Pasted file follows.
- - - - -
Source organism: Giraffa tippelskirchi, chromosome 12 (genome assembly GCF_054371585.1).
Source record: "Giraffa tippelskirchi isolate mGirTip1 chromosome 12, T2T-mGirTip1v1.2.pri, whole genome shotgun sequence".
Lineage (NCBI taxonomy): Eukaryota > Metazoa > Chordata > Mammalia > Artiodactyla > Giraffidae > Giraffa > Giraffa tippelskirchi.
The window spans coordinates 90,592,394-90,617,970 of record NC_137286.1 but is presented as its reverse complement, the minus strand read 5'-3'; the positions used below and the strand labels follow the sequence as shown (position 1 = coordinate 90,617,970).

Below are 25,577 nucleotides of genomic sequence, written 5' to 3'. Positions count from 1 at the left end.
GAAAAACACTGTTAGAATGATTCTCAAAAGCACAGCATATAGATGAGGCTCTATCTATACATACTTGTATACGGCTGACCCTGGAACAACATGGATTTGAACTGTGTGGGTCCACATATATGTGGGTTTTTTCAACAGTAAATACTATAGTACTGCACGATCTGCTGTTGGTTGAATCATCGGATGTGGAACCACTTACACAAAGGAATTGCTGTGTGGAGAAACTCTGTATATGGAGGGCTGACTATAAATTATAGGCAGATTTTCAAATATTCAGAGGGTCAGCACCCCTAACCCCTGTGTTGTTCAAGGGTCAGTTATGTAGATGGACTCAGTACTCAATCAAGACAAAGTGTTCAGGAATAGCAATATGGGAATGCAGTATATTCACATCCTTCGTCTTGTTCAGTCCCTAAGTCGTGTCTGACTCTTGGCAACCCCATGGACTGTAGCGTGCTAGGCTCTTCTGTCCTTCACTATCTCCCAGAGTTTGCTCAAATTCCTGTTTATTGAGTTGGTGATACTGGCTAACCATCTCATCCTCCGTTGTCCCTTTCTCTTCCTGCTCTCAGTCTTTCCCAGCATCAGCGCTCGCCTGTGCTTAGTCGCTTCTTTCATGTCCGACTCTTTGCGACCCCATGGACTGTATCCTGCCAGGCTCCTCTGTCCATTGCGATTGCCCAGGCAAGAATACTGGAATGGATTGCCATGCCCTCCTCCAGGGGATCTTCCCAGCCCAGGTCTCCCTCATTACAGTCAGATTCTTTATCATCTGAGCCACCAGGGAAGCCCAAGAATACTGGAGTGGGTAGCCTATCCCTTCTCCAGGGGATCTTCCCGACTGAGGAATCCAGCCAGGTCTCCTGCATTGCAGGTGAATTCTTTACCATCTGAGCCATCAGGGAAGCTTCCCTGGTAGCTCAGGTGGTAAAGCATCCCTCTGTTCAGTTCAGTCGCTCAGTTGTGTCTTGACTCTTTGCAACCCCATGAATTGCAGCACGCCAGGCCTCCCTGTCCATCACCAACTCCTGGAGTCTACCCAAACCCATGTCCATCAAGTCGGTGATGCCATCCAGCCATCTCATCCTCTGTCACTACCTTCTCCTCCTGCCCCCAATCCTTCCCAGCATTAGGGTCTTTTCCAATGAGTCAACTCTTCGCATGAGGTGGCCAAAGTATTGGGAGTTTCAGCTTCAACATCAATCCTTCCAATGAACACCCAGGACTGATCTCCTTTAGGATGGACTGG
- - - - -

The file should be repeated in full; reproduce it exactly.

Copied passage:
Source organism: Giraffa tippelskirchi, chromosome 12 (genome assembly GCF_054371585.1).
Source record: "Giraffa tippelskirchi isolate mGirTip1 chromosome 12, T2T-mGirTip1v1.2.pri, whole genome shotgun sequence".
Lineage (NCBI taxonomy): Eukaryota > Metazoa > Chordata > Mammalia > Artiodactyla > Giraffidae > Giraffa > Giraffa tippelskirchi.
The window spans coordinates 90,592,394-90,617,970 of record NC_137286.1 but is presented as its reverse complement, the minus strand read 5'-3'; the positions used below and the strand labels follow the sequence as shown (position 1 = coordinate 90,617,970).

Below are 25,577 nucleotides of genomic sequence, written 5' to 3'. Positions count from 1 at the left end.
GAAAAACACTGTTAGAATGATTCTCAAAAGCACAGCATATAGATGAGGCTCTATCTATACATACTTGTATACGGCTGACCCTGGAACAACATGGATTTGAACTGTGTGGGTCCACATATATGTGGGTTTTTTCAACAGTAAATACTATAGTACTGCACGATCTGCTGTTGGTTGAATCATCGGATGTGGAACCACTTACACAAAGGAATTGCTGTGTGGAGAAACTCTGTATATGGAGGGCTGACTATAAATTATAGGCAGATTTTCAAATATTCAGAGGGTCAGCACCCCTAACCCCTGTGTTGTTCAAGGGTCAGTTATGTAGATGGACTCAGTACTCAATCAAGACAAAGTGTTCAGGAATAGCAATATGGGAATGCAGTATATTCACATCCTTCGTCTTGTTCAGTCCCTAAGTCGTGTCTGACTCTTGGCAACCCCATGGACTGTAGCGTGCTAGGCTCTTCTGTCCTTCACTATCTCCCAGAGTTTGCTCAAATTCCTGTTTATTGAGTTGGTGATACTGGCTAACCATCTCATCCTCCGTTGTCCCTTTCTCTTCCTGCTCTCAGTCTTTCCCAGCATCAGCGCTCGCCTGTGCTTAGTCGCTTCTTTCATGTCCGACTCTTTGCGACCCCATGGACTGTATCCTGCCAGGCTCCTCTGTCCATTGCGATTGCCCAGGCAAGAATACTGGAATGGATTGCCATGCCCTCCTCCAGGGGATCTTCCCAGCCCAGGTCTCCCTCATTACAGTCAGATTCTTTATCATCTGAGCCACCAGGGAAGCCCAAGAATACTGGAGTGGGTAGCCTATCCCTTCTCCAGGGGATCTTCCCGACTGAGGAATCCAGCCAGGTCTCCTGCATTGCAGGTGAATTCTTTACCATCTGAGCCATCAGGGAAGCTTCCCTGGTAGCTCAGGTGGTAAAGCATCCCTCTGTTCAGTTCAGTCGCTCAGTTGTGTCTTGACTCTTTGCAACCCCATGAATTGCAGCACGCCAGGCCTCCCTGTCCATCACCAACTCCTGGAGTCTACCCAAACCCATGTCCATCAAGTCGGTGATGCCATCCAGCCATCTCATCCTCTGTCACTACCTTCTCCTCCTGCCCCCAATCCTTCCCAGCATTAGGGTCTTTTCCAATGAGTCAACTCTTCGCATGAGGTGGCCAAAGTATTGGGAGTTTCAGCTTCAACATCAATCCTTCCAATGAACACCCAGGACTGATCTCCTTTAGGATGGACTGG